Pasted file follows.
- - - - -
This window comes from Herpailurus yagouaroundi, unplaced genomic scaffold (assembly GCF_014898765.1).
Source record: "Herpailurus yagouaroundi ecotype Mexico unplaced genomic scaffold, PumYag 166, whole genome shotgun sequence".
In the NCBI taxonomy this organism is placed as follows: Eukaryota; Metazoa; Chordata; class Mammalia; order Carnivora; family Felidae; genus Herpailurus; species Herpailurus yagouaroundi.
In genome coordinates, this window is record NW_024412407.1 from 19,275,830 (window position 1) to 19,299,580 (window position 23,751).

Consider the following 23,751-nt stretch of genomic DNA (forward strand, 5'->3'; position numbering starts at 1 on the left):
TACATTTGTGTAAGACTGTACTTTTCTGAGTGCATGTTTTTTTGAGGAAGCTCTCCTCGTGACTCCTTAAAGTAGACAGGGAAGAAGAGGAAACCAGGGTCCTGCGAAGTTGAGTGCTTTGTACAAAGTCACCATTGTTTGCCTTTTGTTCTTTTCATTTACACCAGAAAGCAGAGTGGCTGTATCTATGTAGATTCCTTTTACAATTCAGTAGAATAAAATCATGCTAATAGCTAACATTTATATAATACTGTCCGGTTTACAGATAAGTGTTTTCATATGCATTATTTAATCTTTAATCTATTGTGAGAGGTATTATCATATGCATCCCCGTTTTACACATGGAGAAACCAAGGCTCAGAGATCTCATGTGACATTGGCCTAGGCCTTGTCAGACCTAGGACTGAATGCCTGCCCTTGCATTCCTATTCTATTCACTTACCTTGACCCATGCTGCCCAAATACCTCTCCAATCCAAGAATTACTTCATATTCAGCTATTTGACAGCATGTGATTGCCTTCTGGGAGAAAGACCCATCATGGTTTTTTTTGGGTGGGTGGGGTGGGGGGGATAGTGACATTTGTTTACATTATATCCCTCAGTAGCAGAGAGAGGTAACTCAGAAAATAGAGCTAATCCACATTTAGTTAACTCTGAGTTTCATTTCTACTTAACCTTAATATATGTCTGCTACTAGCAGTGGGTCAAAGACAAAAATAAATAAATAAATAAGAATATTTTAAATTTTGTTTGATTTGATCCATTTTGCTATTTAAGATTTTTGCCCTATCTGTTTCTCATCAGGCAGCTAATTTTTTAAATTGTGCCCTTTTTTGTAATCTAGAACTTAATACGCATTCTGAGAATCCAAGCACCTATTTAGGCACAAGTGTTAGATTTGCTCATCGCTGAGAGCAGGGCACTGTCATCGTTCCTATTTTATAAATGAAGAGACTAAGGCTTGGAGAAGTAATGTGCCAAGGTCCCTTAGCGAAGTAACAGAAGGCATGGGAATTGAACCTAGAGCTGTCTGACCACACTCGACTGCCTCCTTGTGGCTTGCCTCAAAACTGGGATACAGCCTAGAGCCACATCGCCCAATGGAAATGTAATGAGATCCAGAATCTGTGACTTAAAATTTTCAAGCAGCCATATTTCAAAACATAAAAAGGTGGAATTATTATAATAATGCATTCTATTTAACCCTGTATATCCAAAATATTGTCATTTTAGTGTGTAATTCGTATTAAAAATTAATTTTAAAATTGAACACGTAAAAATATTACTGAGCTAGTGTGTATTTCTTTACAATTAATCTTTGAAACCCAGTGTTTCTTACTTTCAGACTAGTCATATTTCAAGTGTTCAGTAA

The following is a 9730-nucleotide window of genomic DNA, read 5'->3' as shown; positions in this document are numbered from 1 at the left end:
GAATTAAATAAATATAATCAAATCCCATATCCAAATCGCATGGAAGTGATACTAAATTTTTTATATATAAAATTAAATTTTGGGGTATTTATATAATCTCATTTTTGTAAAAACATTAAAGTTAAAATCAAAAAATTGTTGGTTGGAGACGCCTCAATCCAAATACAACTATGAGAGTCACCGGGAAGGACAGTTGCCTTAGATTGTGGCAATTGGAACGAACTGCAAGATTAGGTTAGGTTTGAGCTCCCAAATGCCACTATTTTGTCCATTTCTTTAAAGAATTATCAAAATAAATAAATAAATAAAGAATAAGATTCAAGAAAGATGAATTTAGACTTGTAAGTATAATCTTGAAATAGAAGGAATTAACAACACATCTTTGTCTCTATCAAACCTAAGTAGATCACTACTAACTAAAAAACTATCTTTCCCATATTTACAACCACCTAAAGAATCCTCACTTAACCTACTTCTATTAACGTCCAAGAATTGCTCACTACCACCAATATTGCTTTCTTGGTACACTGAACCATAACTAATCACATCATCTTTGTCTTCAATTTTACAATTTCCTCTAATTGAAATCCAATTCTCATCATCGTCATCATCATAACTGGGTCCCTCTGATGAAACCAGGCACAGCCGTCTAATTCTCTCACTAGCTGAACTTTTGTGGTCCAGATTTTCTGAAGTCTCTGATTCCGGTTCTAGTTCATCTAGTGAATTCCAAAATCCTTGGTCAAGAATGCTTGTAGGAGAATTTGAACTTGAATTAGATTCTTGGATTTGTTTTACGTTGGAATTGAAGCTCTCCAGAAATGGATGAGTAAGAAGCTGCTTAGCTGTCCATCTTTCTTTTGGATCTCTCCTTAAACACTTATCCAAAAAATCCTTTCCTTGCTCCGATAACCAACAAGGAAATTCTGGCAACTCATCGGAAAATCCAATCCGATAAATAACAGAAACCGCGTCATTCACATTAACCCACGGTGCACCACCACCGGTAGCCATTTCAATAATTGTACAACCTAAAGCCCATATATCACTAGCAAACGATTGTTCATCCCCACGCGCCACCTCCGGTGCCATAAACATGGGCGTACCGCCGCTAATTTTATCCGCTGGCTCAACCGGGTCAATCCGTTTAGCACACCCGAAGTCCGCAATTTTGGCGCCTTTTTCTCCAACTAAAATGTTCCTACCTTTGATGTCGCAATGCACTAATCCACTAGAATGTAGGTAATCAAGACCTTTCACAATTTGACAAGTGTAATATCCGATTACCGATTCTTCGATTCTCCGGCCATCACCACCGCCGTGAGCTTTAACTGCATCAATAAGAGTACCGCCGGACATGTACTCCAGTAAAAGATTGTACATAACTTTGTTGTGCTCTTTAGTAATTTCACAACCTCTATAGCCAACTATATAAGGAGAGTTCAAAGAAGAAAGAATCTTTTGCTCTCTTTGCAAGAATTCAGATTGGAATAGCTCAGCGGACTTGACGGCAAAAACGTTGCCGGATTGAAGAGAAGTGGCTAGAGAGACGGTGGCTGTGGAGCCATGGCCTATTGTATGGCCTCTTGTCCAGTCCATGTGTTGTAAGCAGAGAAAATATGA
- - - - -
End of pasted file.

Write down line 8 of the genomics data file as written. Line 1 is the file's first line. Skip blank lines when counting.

GAATTAAATAAATATAATCAAATCCCATATCCAAATCGCATGGAAGTGATACTAAATTTTTTATATATAAAATTAAATTTTGGGGTATTTATATAATCTCATTTTTGTAAAAACATTAAAGTTAAAATCAAAAAATTGTTGGTTGGAGACGCCTCAATCCAAATACAACTATGAGAGTCACCGGGAAGGACAGTTGCCTTAGATTGTGGCAATTGGAACGAACTGCAAGATTAGGTTAGGTTTGAGCTCCCAAATGCCACTATTTTGTCCATTTCTTTAAAGAATTATCAAAATAAATAAATAAATAAAGAATAAGATTCAAGAAAGATGAATTTAGACTTGTAAGTATAATCTTGAAATAGAAGGAATTAACAACACATCTTTGTCTCTATCAAACCTAAGTAGATCACTACTAACTAAAAAACTATCTTTCCCATATTTACAACCACCTAAAGAATCCTCACTTAACCTACTTCTATTAACGTCCAAGAATTGCTCACTACCACCAATATTGCTTTCTTGGTACACTGAACCATAACTAATCACATCATCTTTGTCTTCAATTTTACAATTTCCTCTAATTGAAATCCAATTCTCATCATCGTCATCATCATAACTGGGTCCCTCTGATGAAACCAGGCACAGCCGTCTAATTCTCTCACTAGCTGAACTTTTGTGGTCCAGATTTTCTGAAGTCTCTGATTCCGGTTCTAGTTCATCTAGTGAATTCCAAAATCCTTGGTCAAGAATGCTTGTAGGAGAATTTGAACTTGAATTAGATTCTTGGATTTGTTTTACGTTGGAATTGAAGCTCTCCAGAAATGGATGAGTAAGAAGCTGCTTAGCTGTCCATCTTTCTTTTGGATCTCTCCTTAAACACTTATCCAAAAAATCCTTTCCTTGCTCCGATAACCAACAAGGAAATTCTGGCAACTCATCGGAAAATCCAATCCGATAAATAACAGAAACCGCGTCATTCACATTAACCCACGGTGCACCACCACCGGTAGCCATTTCAATAATTGTACAACCTAAAGCCCATATATCACTAGCAAACGATTGTTCATCCCCACGCGCCACCTCCGGTGCCATAAACATGGGCGTACCGCCGCTAATTTTATCCGCTGGCTCAACCGGGTCAATCCGTTTAGCACACCCGAAGTCCGCAATTTTGGCGCCTTTTTCTCCAACTAAAATGTTCCTACCTTTGATGTCGCAATGCACTAATCCACTAGAATGTAGGTAATCAAGACCTTTCACAATTTGACAAGTGTAATATCCGATTACCGATTCTTCGATTCTCCGGCCATCACCACCGCCGTGAGCTTTAACTGCATCAATAAGAGTACCGCCGGACATGTACTCCAGTAAAAGATTGTACATAACTTTGTTGTGCTCTTTAGTAATTTCACAACCTCTATAGCCAACTATATAAGGAGAGTTCAAAGAAGAAAGAATCTTTTGCTCTCTTTGCAAGAATTCAGATTGGAATAGCTCAGCGGACTTGACGGCAAAAACGTTGCCGGATTGAAGAGAAGTGGCTAGAGAGACGGTGGCTGTGGAGCCATGGCCTATTGTATGGCCTCTTGTCCAGTCCATGTGTTGTAAGCAGAGAAAATATGA